NEW ORLEANS (AP) — A federal judge in New Orleans has thrown out the National Oceanic and Atmospheric Administration's rules for fish farms in the Gulf of Mexico, saying the agency lacked authority to make them.

Tuesday's ruling halts open-water aquaculture for now.

The Center for Food Safety represents groups that sued NOAA. It calls the ruling a landmark victory and "the test case for similar rules planned off all other U.S. coasts."

A plaintiff and land-based aquaculture advocate says a bill by Republican U.S. Sen. Roger Wicker of Mississippi is now the open-water industry's only way forward. The Recirculating Farms Coalition is fighting that bill.

NOAA says it's considering whether to appeal. A statement says NOAA remains committed to expanding marine aquaculture's "social, environmental and economic benefits," and notes that the ruling doesn't forbid marine aquaculture.


Police ID suspects in New Orleans shooting, ask for help

NEW ORLEANS (AP) — New Orleans police say they've identified "prime suspects" in a summer shooting that killed three people and wounded seven others, but they need help to "close" the case.

Police Superintendent Michael Harrison told news outlets Tuesday that they've identified suspects, but that "doesn't mean we have enough evidence." The July shooting killed 28-year-old Jeremiah Lee, 38-year-old Kurshaw Jackson and 27-year-old Taiesha Watkins.

Police initially said the shooting was likely gang-related, but Harrison declined this week to describe a motive. The New Orleans Advocate reports an internal police memo says police identified Lee as the target of the shooting and as an "affiliate" of a gang.

The executive director of Crimestoppers GNO, Darlene Cusanza, said Tuesday that there's a $27,500 reward for information leading to an arrest.


As federal Medicaid funding declines, states mull costs

AUGUSTA, Maine (AP) — Republican Gov. Paul LePage says federal regulators want to know how Maine would pay for Medicaid expansion.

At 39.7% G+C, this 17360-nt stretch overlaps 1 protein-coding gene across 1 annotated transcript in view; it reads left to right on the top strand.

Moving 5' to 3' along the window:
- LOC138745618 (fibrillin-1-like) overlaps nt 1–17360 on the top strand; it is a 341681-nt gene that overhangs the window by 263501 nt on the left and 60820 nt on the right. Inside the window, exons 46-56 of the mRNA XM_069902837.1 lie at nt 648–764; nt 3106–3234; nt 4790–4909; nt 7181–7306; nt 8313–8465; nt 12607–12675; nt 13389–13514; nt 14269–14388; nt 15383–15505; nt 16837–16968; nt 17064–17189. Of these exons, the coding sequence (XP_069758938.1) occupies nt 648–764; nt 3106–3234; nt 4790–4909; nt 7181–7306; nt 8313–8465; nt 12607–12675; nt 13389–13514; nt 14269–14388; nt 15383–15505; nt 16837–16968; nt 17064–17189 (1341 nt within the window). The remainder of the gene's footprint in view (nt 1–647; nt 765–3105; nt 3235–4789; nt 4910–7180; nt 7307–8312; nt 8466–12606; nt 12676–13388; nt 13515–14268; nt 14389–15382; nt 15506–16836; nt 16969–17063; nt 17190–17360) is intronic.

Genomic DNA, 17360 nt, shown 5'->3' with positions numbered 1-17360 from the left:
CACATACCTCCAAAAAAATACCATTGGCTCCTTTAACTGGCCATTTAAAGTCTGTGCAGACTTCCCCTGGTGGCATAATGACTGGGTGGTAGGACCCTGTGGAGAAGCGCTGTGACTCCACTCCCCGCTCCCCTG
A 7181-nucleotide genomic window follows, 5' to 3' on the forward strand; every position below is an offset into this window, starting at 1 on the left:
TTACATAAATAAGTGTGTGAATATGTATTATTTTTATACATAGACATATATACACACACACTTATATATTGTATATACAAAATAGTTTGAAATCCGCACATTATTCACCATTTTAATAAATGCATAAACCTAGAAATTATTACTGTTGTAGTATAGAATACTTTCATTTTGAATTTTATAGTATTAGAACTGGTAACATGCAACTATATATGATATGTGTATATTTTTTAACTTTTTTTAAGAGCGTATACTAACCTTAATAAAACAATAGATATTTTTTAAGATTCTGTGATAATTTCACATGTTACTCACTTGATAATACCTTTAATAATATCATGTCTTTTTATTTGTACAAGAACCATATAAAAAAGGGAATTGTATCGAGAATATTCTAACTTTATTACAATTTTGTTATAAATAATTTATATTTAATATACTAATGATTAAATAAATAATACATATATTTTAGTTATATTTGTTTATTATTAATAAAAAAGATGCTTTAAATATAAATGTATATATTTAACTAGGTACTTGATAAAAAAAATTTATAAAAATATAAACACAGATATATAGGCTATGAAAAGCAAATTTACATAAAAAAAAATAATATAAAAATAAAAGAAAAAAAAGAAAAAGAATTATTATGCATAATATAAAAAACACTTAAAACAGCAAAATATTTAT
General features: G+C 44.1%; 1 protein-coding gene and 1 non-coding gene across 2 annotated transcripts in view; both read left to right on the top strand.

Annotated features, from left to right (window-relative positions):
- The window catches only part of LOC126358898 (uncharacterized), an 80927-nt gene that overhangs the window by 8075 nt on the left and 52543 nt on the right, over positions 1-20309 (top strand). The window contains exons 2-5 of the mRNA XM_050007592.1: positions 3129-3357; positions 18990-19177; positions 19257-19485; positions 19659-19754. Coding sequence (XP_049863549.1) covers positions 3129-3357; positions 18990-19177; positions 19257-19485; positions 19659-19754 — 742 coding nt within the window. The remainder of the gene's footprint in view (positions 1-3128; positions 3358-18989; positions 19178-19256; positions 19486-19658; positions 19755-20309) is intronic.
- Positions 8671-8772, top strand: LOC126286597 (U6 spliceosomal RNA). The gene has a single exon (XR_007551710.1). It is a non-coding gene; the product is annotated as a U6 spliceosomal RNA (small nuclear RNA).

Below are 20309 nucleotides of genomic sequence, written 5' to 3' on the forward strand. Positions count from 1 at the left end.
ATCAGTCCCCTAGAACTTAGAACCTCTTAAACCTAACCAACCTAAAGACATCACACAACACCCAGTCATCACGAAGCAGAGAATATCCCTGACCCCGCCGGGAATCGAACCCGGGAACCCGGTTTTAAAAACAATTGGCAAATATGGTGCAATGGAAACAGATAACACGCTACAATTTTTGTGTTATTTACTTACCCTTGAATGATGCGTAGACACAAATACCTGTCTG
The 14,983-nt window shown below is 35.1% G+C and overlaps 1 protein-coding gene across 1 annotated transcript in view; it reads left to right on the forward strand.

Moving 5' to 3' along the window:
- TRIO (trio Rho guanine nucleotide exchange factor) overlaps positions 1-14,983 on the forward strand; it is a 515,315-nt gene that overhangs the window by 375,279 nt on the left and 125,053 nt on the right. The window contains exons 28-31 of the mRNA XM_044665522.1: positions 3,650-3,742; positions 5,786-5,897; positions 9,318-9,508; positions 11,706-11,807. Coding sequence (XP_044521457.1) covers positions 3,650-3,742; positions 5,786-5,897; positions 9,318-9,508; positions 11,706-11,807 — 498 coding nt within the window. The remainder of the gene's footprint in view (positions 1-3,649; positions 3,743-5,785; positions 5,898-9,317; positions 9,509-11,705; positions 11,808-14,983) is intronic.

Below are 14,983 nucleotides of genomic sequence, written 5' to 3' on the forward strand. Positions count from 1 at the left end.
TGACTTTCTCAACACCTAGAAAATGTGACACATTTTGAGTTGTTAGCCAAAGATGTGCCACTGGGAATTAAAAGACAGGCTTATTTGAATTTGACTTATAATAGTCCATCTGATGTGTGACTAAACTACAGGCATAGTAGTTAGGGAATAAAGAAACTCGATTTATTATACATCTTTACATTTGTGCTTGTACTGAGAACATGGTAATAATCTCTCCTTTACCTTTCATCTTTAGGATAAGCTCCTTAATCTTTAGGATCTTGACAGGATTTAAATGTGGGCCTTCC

But it's unclear just how that issue will play out as federal regulators consider Maine's expansion plan. U.S. Centers for Medicare & Medicaid Services told The Associated Press Tuesday it works to ensure states pay for their share of Medicaid expansion with "proper" financing.

States haven't expanded Medicaid since 2016, when federal funding covered all expansion costs.

Federal funding has since phased down, and drops to 90 percent in 2020.

Maine became the first state to pass Medicaid expansion by referendum last fall. But LePage blocked expansion, and a legal battle has ensued and continues at a Thursday hearing.

Idaho, Nebraska and Utah voters are set to consider November ballot measures to expand Medicaid.


Conservationists worry over airport plan in wildlife refuge

(Information from: The Times-Picayune,

GRAND ISLE, La. (AP) — A plan to build an airport in a Louisiana wildlife refuge has shocked conservationists who say it could harm important bird habitat on a coastline disappearing under encroaching Gulf of Mexico waters. Times-Picayune quotes scientists worried about the plan in a Wednesday report .

An airport lease agreement proposing two runways, an air traffic control tower, a terminal and hangars was approved last month by the state Department of Wildlife and Fisheries. The plan calls for paving over part of Elmer's Island Wildlife Refuge to build a commercial airport servicing small jets and private planes.

Audubon Louisiana Director of Bird Conservation Erik Johnson says he doesn't know of any refuge with an airport.

Wildlife and Fisheries department lead attorney Cole Garrett says officials will examine any environmental impact during the permitting process.